Anyone who teaches strategy ends up teaching some aspects on industrial economics, specifically Michael Porter’s Five Forces. Generally instructors need illustrative examples of the two extremes: a highly competitive, low-profit industry and an oligopoly (or monopoly) with high profits.
As I’ve said before, if you want to make money, nothing beats a good monopoly. But a good oligopoly comes close: a favorite industry for illustrating this point is the pre-Napster recording industry, ca. 1995. (Obviously a lot has changed in the last decade).
With undergraduates, I need something to illustrate the concept of formal entry barriers, such as a government-controlled monopolies. Cable TV — one franchise per city — is pretty easy for most to understand. And, in fact, it’s been a very lucrative business for the past few decades to own.
This month’s (Jan. 28) Forbes looks at the recent decline in the market power of Comcast, one of the top 4 cable operators (a national oligopoly, each with a local monopoly). It focuses on the ability of the Internet to deliver content while bypassing the last mile monopoly for TV.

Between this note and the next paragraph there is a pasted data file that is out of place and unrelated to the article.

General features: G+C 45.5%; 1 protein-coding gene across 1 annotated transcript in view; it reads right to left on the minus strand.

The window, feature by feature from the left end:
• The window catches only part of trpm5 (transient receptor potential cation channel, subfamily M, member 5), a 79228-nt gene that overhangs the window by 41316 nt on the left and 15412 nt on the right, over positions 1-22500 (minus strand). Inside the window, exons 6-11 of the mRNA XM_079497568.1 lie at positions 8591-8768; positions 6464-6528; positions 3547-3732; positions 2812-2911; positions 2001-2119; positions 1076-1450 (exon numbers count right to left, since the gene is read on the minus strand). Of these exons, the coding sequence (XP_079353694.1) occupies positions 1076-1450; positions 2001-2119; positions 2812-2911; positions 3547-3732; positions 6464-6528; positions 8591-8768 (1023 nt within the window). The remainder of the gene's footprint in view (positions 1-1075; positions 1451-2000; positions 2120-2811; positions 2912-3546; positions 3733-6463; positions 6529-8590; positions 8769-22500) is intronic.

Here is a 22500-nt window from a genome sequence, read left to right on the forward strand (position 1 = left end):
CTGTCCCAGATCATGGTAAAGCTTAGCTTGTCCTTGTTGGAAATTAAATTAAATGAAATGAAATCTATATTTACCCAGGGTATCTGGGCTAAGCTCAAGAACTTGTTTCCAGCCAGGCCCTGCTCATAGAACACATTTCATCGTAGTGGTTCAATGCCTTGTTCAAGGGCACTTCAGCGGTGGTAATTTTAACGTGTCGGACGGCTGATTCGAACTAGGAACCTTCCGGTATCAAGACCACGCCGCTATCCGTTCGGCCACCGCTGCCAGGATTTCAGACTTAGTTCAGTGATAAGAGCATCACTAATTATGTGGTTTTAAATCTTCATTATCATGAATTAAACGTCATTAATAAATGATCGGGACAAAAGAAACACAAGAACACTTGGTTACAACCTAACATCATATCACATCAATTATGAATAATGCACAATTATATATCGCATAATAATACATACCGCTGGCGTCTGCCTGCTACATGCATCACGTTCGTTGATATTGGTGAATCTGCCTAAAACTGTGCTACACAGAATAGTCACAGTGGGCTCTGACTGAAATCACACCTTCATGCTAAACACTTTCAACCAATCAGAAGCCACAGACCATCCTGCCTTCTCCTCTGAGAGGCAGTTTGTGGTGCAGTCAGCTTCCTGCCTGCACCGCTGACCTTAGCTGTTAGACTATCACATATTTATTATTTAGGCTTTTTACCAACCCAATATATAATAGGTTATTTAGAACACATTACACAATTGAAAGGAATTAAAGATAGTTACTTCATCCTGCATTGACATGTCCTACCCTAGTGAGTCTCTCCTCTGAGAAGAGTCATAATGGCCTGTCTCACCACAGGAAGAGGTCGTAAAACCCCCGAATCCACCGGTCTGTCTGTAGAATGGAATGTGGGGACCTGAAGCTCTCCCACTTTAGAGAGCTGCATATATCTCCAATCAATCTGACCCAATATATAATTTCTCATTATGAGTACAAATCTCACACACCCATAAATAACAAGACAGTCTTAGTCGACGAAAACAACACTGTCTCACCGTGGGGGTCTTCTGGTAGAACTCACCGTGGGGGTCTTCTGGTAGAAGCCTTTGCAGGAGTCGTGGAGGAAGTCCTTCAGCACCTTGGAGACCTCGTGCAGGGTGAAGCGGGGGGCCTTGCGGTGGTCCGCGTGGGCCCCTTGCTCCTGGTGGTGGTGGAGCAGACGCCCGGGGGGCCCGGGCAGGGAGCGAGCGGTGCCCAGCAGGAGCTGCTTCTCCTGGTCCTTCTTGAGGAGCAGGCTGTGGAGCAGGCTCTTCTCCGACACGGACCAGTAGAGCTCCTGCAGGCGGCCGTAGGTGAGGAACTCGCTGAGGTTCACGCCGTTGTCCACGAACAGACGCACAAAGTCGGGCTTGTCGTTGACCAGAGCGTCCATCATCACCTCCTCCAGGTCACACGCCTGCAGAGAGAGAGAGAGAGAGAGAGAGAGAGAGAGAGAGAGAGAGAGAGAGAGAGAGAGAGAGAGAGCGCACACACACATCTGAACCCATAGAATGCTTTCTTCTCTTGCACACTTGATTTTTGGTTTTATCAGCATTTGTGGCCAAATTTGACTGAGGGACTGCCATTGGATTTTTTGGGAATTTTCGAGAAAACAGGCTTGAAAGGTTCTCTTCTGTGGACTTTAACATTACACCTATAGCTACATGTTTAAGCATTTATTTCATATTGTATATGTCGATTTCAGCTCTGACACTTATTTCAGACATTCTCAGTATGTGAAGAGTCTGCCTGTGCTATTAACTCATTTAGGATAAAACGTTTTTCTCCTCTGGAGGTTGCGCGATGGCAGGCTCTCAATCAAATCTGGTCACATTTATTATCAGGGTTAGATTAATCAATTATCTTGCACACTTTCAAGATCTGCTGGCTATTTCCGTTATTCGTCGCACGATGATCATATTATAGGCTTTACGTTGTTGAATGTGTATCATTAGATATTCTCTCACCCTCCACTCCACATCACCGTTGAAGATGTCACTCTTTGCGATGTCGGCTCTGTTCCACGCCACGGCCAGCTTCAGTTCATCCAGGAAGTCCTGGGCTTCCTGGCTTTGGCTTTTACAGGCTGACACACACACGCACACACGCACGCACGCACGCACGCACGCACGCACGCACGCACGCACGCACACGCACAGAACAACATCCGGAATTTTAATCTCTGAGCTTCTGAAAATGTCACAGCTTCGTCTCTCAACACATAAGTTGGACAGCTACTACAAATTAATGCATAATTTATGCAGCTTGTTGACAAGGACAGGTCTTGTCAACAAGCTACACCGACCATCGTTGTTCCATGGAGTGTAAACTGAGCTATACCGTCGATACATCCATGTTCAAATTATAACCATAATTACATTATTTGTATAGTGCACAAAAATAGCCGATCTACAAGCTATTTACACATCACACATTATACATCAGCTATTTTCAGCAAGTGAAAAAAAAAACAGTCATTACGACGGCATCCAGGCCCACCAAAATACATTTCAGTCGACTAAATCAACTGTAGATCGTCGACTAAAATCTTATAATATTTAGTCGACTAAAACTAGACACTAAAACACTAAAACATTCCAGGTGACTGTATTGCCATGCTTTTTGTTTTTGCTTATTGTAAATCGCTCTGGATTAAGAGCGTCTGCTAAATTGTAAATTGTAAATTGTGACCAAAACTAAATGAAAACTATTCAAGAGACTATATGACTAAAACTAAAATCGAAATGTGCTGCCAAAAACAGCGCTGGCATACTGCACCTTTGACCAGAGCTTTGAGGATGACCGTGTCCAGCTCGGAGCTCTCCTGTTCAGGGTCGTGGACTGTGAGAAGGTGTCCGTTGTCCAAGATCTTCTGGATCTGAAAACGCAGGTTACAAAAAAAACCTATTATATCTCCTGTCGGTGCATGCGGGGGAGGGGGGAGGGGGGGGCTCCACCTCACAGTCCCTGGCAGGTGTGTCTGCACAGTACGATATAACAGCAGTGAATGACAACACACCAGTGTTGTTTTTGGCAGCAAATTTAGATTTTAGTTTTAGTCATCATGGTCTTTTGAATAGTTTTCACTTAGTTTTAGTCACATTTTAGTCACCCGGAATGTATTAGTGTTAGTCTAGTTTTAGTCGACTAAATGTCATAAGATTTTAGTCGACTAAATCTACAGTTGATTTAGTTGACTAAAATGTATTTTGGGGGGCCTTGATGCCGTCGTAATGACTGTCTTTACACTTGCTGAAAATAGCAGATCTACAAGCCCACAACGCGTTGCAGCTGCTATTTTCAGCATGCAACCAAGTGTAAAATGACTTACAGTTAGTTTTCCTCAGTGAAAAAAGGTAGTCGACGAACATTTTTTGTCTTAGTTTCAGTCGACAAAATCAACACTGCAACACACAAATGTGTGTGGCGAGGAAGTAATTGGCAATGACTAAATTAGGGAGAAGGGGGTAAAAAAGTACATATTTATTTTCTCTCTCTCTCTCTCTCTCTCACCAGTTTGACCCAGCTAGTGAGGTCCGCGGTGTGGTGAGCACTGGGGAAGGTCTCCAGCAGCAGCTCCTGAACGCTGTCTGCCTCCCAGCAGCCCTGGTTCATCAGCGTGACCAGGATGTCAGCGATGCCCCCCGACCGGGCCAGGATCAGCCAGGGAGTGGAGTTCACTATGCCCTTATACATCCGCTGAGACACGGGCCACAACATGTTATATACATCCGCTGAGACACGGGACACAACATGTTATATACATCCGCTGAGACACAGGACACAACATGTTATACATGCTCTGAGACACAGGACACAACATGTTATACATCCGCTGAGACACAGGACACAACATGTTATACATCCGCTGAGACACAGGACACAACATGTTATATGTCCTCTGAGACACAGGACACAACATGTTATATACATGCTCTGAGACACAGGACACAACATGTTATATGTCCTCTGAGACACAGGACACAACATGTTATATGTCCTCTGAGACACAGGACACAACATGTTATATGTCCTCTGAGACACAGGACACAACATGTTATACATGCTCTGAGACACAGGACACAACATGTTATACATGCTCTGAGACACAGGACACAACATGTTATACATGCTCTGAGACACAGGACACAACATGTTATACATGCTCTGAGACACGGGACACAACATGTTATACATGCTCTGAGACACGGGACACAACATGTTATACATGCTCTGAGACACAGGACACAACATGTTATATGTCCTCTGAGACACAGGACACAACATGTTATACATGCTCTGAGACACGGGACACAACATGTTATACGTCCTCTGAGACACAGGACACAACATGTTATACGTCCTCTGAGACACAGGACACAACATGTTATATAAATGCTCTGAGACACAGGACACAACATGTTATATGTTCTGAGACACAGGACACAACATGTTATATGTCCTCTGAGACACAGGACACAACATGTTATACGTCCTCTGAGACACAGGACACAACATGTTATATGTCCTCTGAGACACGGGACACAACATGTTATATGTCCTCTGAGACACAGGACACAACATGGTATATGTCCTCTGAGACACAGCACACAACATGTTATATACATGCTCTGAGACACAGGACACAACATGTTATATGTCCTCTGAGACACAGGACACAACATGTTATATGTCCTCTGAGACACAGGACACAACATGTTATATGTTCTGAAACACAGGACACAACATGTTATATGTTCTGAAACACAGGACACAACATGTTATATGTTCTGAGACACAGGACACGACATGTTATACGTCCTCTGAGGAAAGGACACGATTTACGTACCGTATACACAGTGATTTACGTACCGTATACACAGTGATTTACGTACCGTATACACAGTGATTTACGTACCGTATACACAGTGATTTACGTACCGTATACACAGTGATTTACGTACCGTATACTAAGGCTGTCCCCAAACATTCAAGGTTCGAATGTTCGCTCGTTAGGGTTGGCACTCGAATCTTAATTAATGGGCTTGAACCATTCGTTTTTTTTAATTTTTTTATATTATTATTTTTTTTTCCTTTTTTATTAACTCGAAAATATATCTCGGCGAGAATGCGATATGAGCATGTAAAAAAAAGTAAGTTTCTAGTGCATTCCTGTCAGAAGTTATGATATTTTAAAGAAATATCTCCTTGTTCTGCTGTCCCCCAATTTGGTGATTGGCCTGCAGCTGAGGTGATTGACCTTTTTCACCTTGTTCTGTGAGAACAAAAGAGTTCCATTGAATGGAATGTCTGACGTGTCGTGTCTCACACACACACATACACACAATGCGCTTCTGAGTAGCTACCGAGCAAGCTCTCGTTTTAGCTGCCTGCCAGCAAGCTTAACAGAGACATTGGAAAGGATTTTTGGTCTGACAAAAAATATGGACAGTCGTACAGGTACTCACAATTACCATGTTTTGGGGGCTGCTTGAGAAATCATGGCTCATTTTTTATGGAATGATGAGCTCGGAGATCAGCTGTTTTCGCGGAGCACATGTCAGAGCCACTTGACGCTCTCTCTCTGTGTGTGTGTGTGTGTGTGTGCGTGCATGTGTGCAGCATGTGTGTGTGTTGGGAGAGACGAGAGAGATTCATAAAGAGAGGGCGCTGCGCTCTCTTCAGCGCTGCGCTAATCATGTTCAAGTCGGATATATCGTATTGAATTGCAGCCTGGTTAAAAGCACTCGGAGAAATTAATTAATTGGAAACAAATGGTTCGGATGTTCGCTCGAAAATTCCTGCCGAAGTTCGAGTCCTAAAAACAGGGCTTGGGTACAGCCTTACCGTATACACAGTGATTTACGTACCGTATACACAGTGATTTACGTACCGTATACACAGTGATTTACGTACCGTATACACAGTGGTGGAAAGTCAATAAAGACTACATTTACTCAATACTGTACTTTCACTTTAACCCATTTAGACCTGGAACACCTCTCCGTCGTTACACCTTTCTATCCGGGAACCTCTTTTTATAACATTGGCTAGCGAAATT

An interesting commonality between record labels and cable TV operators is that they didn’t face increased competition — the entry barriers to their traditional business remain as before. Instead, the threat comes from substitutes enabled by technological change — either things that weren’t possible to do before, or things that were possible but now have become more attractive substitutes.
Are substitutes the most likely cause of ending monopoly power? Another example is the world’s richest man (no not Bill Gates) who bought CompUSA — the biggest US computer store, pinched between general electronics retailers on one side and online retailers on the other.
Normally in teaching business we teach that profits are good and competition is bad. (Sorta the opposite of economics, where competition and consumer welfare are good). But in this case, substitutes can provide market entry for those blocked by the old entry barriers — openness that is bad for one part of the value chain is good for another part. It hasn’t changed the lot of independent record labels (yet), but clearly video producers have a way to bring content to market that they never had in the days of the big three TV networks and the subsequent cable oligopoly. (Not counting new business models like JibJab, which wouldn’t exist without the Internet).